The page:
Frustrating the Future: How Autonomous Vehicles are Vexed by Construction

The technological advances being developed in Artificial Intelligence (AI), Machine Learning, Computer Vision, the Internet of Things (IoT), and the complicated cohort of computing are impressive. Things that were deemed impossible merely a few years ago are being surpassed and antiquated on a daily basis. Such is the nature of technological development.

Still, automated technologies are designed by human engineers and, while capable of performing analytic tasks impossible for human beings, they’re still serving functions designed for humans, by humans.

Among these functions, the race for the first fleet of fully autonomous vehicles has technology and automotive companies either joining forces or competing for the coveted claim for first place. Regardless of who are allies or enemies, they’re all up against the same issues of addressing physical challenges with advanced technologies. In short, getting from point A to point B through an intricate network of sensors and programming. Most importantly, doing it safely.

Autonomous vehicle programs haven’t been without hindrances to their progress, the most prominent of which was Uber’s self-driving car killing a woman in Arizona earlier this year. They pulled their autonomous test vehicles off the roads in several states while the investigation went on to conclude the human safety operator was watching television on his phone. While tragic, this highlights the importance and need of vigilant human safety operators.

What we hear less about is how successful most autonomous vehicle programs are doing, racking up millions of miles and hours on the roads, free from human intervention. The progress is there, but there’s one consistent difficulty that plagues human and AI drivers alike: construction.

Now, construction may throw a wrench in the speed of your commute, and where AI beats human drivers is the inability to be angered by minor inconveniences. However, where human drivers are beating AI is in navigating the variability of construction zones. Autonomous vehicles have a difficult time with construction zones because even the most advanced algorithms can’t predict the intricacies of human variance and don’t know how to respond.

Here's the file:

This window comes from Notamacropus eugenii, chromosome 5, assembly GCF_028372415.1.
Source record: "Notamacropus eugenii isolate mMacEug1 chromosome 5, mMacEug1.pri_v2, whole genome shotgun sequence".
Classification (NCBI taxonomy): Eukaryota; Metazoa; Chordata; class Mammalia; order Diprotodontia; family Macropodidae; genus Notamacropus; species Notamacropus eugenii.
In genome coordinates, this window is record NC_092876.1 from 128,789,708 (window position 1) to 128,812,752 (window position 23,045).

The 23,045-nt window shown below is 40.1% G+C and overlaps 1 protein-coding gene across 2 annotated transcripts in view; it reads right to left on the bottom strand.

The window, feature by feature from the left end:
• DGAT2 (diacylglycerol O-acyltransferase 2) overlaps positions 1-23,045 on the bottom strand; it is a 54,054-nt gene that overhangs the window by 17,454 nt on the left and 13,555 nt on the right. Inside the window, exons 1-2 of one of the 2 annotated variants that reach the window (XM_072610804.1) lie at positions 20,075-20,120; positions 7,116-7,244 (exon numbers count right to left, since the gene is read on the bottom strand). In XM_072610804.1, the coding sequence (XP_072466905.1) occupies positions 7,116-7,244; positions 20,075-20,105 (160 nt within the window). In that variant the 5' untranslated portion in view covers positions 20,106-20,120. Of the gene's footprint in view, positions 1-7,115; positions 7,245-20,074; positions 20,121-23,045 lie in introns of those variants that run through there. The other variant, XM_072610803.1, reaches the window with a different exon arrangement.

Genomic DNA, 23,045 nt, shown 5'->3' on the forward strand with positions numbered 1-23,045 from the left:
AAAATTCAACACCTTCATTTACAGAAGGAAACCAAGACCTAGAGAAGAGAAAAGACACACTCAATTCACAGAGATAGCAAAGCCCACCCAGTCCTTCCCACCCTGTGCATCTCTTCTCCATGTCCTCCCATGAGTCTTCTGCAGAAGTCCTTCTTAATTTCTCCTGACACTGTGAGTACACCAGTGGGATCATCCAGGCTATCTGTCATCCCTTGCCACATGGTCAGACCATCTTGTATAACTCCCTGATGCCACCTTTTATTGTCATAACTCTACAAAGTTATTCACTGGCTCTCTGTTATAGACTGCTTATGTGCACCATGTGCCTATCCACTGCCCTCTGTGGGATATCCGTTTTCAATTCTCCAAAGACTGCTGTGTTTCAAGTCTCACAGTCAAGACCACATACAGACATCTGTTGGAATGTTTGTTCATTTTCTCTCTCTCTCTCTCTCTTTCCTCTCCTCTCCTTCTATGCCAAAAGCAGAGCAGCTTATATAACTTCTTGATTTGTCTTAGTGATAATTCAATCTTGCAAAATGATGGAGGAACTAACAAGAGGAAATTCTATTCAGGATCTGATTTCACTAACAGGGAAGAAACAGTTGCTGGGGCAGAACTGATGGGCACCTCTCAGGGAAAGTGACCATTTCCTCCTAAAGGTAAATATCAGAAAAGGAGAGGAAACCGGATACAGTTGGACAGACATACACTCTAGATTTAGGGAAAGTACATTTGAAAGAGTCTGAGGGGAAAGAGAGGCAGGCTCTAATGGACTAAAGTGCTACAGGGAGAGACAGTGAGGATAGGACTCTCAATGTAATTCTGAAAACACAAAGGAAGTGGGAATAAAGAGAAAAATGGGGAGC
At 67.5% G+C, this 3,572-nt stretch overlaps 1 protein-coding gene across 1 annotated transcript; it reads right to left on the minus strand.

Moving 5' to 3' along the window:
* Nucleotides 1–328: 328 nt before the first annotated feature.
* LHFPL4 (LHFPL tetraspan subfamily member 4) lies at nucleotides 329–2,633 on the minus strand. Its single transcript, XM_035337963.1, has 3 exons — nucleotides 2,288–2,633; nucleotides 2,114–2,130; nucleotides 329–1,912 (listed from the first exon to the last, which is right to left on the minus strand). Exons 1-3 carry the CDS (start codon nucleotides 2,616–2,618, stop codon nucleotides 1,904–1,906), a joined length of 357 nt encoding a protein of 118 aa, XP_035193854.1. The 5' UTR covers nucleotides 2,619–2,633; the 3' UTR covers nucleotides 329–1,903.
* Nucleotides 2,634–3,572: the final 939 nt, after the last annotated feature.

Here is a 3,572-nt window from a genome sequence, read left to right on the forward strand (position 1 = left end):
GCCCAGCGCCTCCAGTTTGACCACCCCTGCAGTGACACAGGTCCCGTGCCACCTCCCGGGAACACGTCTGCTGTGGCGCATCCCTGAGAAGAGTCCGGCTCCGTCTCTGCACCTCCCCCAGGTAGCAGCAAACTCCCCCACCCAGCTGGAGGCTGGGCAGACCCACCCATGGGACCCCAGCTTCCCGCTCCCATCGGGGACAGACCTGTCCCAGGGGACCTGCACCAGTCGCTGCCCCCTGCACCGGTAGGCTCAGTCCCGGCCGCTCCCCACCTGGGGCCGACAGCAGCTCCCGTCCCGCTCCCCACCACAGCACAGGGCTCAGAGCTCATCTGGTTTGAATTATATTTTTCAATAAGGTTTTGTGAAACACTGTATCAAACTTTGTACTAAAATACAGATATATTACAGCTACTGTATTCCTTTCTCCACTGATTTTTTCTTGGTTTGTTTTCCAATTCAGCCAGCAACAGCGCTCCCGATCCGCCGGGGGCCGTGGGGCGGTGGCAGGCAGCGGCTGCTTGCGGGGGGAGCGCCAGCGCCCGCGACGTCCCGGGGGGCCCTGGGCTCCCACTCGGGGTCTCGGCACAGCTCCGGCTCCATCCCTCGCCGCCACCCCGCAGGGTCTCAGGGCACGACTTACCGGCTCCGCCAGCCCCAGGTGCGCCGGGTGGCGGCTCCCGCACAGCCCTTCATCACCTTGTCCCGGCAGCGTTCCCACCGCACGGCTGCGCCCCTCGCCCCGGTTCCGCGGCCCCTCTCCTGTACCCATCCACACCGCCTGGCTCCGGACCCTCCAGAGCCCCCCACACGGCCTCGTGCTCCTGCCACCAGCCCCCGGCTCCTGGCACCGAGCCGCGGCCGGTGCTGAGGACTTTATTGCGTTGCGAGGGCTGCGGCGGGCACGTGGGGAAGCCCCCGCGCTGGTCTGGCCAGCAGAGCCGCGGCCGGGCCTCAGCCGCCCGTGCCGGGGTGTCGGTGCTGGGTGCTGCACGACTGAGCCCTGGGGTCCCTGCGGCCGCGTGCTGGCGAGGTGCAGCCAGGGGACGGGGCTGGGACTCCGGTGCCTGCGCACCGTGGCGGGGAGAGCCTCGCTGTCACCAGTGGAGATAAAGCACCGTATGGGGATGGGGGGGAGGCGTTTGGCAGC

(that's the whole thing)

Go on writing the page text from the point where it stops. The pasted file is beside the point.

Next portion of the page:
There are numerous ways road construction impedes autonomous cars and the variables range from human beings to physical roadscapes to technology to industries progressing at different rates. So, buckle up and don’t forget to read the signs.

Human beings stump systems

“Ok, Google, show me dresses from Free People.”
“Sorry, I couldn’t find any dressing for fee purple.”

How many times has something like this happened to you? We’ve all been frustrated by any number of voice assistants not understanding what exactly we want. Perhaps it’s rare, perhaps it happens all the time, but it presents a fundamental technological lesson. Human beings stump systems, no matter how advanced they may be.

Now, these systems are progressively getting smarter, but there’s still a long way to go. The application is that while your mobile assistant might not understand when you ask for a certain song, they’ll go silent and you can do it manually. When an autonomous vehicle doesn’t understand what’s in front of it at, say, 45 MPH, the risk is exponentially higher.

In construction zones, the chaos of human movement in an already disrupted roadway seriously hinders AI in autonomous vehicles.


When it’s a construction worker directing traffic, the non-verbal cues recognized from human to human aren’t understood by computer vision. Reflect back on these technologies being programmed by humans to understand human environment. Meanwhile, human beings often fail to understand some of our own idiosyncrasies. Translating them to AI becomes a challenge that we’re not sure can be solved.

Autonomous vehicles are programmed to understand roads in ideal driving conditions. Throw in massive construction vehicles, a variety of different signage, traffic cones, merging lanes, and the general disruption of order and the problem is clear. Artificial intelligence isn’t equipped to adequately deal with chaos.

Road traffic is an example often used to demonstrate the concept of chaos theory. A very basic definition of chaos theory is that in sensitive systems, very small changes can change the course of the entire system. Applied to traffic, one random bad lane switch can trigger an accident that closes several lanes of a highway. Could that have been predicted? Potentially, but not well enough to be certain. Add the randomness of human action and put it on the road with autonomous vehicles. Even with the most powerful predictive analytics, artificial intelligence can’t predict every small change and how it will affect a whole system. Change the system’s physicality with a construction zone and you’re asking AI to do more than it can (as of yet).

Industries with differential progress

Roy Amara’s law aptly describes human expectations of technological progress:

“We tend to overestimate the effect of a technology in the short run and underestimate the effect in the long run.”

We’re living in the short run, giddy over the seemingly unending possibility and promise of autonomous vehicles ruling the roads. While technology firms are clawing at solutions and racing one another, they’re barely considering the impact beyond the technical achievement and the first place ribbon once they successfully iterate.